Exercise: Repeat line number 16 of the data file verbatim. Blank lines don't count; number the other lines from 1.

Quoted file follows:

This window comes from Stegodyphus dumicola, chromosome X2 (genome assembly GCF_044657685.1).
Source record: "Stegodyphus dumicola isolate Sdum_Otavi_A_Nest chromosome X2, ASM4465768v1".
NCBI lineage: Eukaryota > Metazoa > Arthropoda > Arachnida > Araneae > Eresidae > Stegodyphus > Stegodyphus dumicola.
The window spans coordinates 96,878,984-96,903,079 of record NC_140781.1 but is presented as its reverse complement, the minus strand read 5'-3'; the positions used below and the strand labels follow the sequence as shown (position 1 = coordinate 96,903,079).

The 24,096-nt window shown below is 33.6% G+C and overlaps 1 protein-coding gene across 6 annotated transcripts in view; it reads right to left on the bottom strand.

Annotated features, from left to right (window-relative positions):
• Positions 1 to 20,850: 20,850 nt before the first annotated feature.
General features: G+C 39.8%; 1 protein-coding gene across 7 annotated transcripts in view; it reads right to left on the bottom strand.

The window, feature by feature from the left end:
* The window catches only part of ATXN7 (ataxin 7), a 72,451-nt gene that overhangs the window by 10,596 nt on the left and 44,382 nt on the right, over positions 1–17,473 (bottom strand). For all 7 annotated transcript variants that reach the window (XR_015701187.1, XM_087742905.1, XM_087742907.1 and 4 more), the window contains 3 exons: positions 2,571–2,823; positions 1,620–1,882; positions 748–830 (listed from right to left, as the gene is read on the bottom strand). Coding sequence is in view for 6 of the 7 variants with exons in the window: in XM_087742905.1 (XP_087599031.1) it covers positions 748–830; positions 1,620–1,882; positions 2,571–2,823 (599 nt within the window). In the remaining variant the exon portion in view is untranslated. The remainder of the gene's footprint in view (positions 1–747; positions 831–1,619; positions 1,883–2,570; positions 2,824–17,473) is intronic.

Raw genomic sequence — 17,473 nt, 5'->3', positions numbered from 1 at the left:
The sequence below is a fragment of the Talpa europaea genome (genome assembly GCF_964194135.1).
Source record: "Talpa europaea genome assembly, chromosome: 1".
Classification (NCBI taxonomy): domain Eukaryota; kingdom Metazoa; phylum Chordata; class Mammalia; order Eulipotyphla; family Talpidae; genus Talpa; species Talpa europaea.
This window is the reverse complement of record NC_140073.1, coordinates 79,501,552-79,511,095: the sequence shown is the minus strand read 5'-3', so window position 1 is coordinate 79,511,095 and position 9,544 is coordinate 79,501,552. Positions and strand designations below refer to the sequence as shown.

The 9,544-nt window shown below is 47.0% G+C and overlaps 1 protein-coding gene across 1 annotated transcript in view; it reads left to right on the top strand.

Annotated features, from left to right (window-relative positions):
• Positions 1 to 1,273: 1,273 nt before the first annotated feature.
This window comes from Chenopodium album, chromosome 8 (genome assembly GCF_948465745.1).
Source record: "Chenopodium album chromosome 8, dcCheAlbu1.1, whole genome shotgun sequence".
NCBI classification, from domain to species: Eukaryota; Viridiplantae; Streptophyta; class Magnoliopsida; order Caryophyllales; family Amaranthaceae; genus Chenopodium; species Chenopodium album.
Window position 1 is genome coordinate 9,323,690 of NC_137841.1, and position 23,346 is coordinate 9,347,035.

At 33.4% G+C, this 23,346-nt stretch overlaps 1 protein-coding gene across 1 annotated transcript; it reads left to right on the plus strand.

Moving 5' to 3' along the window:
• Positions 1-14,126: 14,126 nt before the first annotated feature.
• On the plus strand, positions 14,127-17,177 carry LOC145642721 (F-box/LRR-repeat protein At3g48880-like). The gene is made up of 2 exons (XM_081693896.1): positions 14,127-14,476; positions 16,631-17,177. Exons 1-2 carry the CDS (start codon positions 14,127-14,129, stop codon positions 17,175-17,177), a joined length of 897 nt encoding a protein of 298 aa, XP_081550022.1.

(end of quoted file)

The 9,544-nt window shown below is 47.0% G+C and overlaps 1 protein-coding gene across 1 annotated transcript in view; it reads left to right on the top strand.